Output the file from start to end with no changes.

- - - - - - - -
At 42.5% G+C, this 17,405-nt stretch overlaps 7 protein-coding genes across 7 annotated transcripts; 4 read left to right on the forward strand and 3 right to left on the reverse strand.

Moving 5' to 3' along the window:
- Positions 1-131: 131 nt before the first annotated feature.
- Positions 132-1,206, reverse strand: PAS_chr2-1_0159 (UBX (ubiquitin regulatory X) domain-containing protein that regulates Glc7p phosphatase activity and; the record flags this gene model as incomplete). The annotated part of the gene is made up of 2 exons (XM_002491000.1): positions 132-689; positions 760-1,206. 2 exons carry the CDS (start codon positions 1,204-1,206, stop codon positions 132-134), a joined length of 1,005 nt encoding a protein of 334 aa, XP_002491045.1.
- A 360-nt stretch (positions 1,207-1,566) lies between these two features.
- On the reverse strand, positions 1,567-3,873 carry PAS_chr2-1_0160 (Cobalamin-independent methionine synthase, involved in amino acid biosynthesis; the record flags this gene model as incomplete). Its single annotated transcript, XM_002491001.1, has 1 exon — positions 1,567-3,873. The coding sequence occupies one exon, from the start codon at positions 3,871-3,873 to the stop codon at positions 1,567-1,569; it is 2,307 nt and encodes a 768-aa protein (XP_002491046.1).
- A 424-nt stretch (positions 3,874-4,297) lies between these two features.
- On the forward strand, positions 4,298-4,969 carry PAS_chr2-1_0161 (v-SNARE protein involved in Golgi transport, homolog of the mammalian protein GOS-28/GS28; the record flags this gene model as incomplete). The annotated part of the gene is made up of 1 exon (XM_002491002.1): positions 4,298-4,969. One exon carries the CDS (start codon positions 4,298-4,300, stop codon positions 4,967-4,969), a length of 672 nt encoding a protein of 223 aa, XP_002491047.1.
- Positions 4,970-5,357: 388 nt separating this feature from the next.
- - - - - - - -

At 42.5% G+C, this 17,405-nt stretch overlaps 7 protein-coding genes across 7 annotated transcripts; 4 read left to right on the forward strand and 3 right to left on the reverse strand.

Moving 5' to 3' along the window:
- Positions 1-131: 131 nt before the first annotated feature.
- Positions 132-1,206, reverse strand: PAS_chr2-1_0159 (UBX (ubiquitin regulatory X) domain-containing protein that regulates Glc7p phosphatase activity and; the record flags this gene model as incomplete). The annotated part of the gene is made up of 2 exons (XM_002491000.1): positions 132-689; positions 760-1,206. 2 exons carry the CDS (start codon positions 1,204-1,206, stop codon positions 132-134), a joined length of 1,005 nt encoding a protein of 334 aa, XP_002491045.1.
- A 360-nt stretch (positions 1,207-1,566) lies between these two features.
- On the reverse strand, positions 1,567-3,873 carry PAS_chr2-1_0160 (Cobalamin-independent methionine synthase, involved in amino acid biosynthesis; the record flags this gene model as incomplete). Its single annotated transcript, XM_002491001.1, has 1 exon — positions 1,567-3,873. The coding sequence occupies one exon, from the start codon at positions 3,871-3,873 to the stop codon at positions 1,567-1,569; it is 2,307 nt and encodes a 768-aa protein (XP_002491046.1).
- A 424-nt stretch (positions 3,874-4,297) lies between these two features.
- On the forward strand, positions 4,298-4,969 carry PAS_chr2-1_0161 (v-SNARE protein involved in Golgi transport, homolog of the mammalian protein GOS-28/GS28; the record flags this gene model as incomplete). The annotated part of the gene is made up of 1 exon (XM_002491002.1): positions 4,298-4,969. One exon carries the CDS (start codon positions 4,298-4,300, stop codon positions 4,967-4,969), a length of 672 nt encoding a protein of 223 aa, XP_002491047.1.
- Positions 4,970-5,357: 388 nt separating this feature from the next.